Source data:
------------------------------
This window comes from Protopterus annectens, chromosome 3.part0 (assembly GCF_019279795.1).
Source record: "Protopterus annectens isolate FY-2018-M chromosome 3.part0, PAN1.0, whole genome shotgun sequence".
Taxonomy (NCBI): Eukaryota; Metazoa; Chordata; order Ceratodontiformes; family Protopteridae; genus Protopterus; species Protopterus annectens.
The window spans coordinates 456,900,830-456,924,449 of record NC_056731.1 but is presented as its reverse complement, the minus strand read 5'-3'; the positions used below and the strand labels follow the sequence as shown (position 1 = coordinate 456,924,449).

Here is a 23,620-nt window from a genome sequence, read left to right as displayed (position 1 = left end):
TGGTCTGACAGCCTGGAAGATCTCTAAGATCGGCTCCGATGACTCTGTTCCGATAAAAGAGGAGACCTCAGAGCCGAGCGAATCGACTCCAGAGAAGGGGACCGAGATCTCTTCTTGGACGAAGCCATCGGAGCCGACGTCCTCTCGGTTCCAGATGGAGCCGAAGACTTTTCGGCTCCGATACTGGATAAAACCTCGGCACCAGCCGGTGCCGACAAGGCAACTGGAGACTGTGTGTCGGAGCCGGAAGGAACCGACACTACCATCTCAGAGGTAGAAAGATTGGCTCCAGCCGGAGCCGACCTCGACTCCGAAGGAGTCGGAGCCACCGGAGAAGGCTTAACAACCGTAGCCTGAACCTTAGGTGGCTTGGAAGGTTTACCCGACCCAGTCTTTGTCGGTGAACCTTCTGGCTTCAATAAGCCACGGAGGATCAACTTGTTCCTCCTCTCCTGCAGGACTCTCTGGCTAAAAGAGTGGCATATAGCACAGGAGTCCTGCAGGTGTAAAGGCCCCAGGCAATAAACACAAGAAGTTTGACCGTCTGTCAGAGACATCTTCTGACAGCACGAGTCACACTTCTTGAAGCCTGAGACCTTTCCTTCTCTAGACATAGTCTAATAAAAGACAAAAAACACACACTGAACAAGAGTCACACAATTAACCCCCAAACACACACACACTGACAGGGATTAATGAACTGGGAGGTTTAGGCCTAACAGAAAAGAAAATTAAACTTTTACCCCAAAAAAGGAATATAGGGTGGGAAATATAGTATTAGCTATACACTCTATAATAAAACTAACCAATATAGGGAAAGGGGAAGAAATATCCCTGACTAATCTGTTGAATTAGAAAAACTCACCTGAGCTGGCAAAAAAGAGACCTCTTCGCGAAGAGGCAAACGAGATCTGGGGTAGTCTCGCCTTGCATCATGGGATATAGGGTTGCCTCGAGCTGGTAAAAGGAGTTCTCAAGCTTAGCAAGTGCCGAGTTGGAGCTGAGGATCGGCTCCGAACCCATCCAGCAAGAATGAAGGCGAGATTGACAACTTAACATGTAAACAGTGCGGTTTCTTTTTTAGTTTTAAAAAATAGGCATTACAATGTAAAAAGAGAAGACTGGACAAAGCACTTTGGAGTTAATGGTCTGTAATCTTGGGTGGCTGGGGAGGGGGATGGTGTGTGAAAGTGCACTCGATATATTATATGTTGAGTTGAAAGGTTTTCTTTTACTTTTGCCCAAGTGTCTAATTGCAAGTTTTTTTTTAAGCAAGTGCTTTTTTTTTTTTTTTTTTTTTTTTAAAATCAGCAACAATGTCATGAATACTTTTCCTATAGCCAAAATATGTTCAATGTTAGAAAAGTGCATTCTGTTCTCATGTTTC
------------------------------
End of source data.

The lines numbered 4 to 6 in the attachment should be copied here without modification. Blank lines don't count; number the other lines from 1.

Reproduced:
The window spans coordinates 456,900,830-456,924,449 of record NC_056731.1 but is presented as its reverse complement, the minus strand read 5'-3'; the positions used below and the strand labels follow the sequence as shown (position 1 = coordinate 456,924,449).

Here is a 23,620-nt window from a genome sequence, read left to right as displayed (position 1 = left end):
TGGTCTGACAGCCTGGAAGATCTCTAAGATCGGCTCCGATGACTCTGTTCCGATAAAAGAGGAGACCTCAGAGCCGAGCGAATCGACTCCAGAGAAGGGGACCGAGATCTCTTCTTGGACGAAGCCATCGGAGCCGACGTCCTCTCGGTTCCAGATGGAGCCGAAGACTTTTCGGCTCCGATACTGGATAAAACCTCGGCACCAGCCGGTGCCGACAAGGCAACTGGAGACTGTGTGTCGGAGCCGGAAGGAACCGACACTACCATCTCAGAGGTAGAAAGATTGGCTCCAGCCGGAGCCGACCTCGACTCCGAAGGAGTCGGAGCCACCGGAGAAGGCTTAACAACCGTAGCCTGAACCTTAGGTGGCTTGGAAGGTTTACCCGACCCAGTCTTTGTCGGTGAACCTTCTGGCTTCAATAAGCCACGGAGGATCAACTTGTTCCTCCTCTCCTGCAGGACTCTCTGGCTAAAAGAGTGGCATATAGCACAGGAGTCCTGCAGGTGTAAAGGCCCCAGGCAATAAACACAAGAAGTTTGACCGTCTGTCAGAGACATCTTCTGACAGCACGAGTCACACTTCTTGAAGCCTGAGACCTTTCCTTCTCTAGACATAGTCTAATAAAAGACAAAAAACACACACTGAACAAGAGTCACACAATTAACCCCCAAACACACACACACTGACAGGGATTAATGAACTGGGAGGTTTAGGCCTAACAGAAAAGAAAATTAAACTTTTACCCCAAAAAAGGAATATAGGGTGGGAAATATAGTATTAGCTATACACTCTATAATAAAACTAACCAATATAGGGAAAGGGGAAGAAATATCCCTGACTAATCTGTTGAATTAGAAAAACTCACCTGAGCTGGCAAAAAAGAGACCTCTTCGCGAAGAGGCAAACGAGATCTGGGGTAGTCTCGCCTTGCATCATGGGATATAGGGTTGCCTCGAGCTGGTAAAAGGAGTTCTCAAGCTTAGCAAGTGCCGAGTTGGAGCTGAGGATCGGCTCCGAACCCATCCAGCAAGAATGAAGGCGAGATTGACAACTTAACATGTAAACAGTGCGGTTTCTTTTTTAGTTTTAAAAAATAGGCATTACAATGTAAAAAGAGAAGACTGGACAAAGCACTTTGGAGTTAATGGTCTGTAATCTTGGGTGGCTGGGGAGGGGGATGGTGTGTGAAAGTGCACTCGATATATTATATGTTGAGTTGAAAGGTTTTCTTTTACTTTTGCCCAAGTGTCTAATTGCAAGTTTTTTTTTAAGCAAGTGCTTTTTTTTTTTTTTTTTTTTTTTTAAAATCAGCAACAATGTCATGAATACTTTTCCTATAGCCAAAATATGTTCAATGTTAGAAAAGTGCATTCTGTTCTCATGTTTC